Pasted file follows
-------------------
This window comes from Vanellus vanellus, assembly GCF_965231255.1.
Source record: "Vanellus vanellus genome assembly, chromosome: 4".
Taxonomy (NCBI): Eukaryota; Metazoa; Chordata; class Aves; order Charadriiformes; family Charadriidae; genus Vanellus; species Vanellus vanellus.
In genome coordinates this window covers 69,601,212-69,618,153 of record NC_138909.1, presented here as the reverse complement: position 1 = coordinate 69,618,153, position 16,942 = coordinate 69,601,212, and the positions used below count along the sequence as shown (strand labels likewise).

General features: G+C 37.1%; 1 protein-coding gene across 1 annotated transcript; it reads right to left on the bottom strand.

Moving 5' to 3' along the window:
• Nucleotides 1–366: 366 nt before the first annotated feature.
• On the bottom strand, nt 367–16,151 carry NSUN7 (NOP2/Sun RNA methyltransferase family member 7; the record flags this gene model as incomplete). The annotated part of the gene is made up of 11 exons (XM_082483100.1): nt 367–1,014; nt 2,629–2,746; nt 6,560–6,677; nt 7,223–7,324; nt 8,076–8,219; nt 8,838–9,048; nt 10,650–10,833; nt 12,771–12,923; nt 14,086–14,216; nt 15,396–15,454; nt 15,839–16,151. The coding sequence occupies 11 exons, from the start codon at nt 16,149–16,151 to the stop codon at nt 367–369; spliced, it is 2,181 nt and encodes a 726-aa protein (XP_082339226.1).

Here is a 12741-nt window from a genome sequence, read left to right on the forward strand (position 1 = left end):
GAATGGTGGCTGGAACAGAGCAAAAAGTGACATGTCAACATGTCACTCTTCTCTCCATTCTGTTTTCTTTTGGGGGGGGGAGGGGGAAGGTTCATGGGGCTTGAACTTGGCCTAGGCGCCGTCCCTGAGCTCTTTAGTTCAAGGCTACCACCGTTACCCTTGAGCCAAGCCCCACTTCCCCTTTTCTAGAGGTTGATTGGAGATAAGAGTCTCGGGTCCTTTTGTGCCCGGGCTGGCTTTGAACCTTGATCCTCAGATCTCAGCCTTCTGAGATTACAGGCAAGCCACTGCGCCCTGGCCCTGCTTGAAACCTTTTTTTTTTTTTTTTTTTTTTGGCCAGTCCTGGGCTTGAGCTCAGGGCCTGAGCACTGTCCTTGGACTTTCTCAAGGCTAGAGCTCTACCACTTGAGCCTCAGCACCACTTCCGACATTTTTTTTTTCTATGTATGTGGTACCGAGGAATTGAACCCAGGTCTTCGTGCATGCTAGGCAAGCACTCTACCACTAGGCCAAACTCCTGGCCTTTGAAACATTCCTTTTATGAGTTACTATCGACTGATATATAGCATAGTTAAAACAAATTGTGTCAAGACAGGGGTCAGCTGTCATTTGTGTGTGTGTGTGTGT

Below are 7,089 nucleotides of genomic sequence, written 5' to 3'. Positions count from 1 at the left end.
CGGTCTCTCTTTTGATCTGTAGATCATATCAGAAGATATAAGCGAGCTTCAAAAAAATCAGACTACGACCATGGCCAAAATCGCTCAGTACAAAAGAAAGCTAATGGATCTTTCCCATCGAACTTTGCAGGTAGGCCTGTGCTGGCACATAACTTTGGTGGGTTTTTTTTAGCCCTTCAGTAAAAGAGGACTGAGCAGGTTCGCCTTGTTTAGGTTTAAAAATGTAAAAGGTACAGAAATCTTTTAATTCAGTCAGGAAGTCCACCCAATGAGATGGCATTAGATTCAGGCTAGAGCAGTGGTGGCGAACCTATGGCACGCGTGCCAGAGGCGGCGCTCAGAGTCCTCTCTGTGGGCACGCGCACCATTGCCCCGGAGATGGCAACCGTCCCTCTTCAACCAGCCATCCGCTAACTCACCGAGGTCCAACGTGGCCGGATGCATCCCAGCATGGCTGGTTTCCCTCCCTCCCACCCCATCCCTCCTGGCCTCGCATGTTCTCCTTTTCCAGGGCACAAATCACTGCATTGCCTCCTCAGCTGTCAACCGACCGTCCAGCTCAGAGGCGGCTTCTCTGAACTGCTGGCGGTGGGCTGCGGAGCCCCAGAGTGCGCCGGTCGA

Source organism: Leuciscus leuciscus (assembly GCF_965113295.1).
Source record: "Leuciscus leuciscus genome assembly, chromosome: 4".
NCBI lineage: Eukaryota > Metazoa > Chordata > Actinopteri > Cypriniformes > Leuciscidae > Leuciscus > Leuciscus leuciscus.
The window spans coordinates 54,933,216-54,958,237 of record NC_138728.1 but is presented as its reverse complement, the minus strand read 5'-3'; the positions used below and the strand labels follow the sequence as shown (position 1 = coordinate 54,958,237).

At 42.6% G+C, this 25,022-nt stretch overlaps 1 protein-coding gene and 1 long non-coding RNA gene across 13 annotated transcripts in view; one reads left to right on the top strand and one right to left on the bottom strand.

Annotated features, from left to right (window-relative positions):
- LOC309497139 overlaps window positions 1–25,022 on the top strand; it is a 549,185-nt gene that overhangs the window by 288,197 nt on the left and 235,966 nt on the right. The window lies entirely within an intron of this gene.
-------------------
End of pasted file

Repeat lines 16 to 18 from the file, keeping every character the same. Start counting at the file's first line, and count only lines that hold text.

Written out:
The window spans coordinates 54,933,216-54,958,237 of record NC_138728.1 but is presented as its reverse complement, the minus strand read 5'-3'; the positions used below and the strand labels follow the sequence as shown (position 1 = coordinate 54,958,237).

At 42.6% G+C, this 25,022-nt stretch overlaps 1 protein-coding gene and 1 long non-coding RNA gene across 13 annotated transcripts in view; one reads left to right on the top strand and one right to left on the bottom strand.

Annotated features, from left to right (window-relative positions):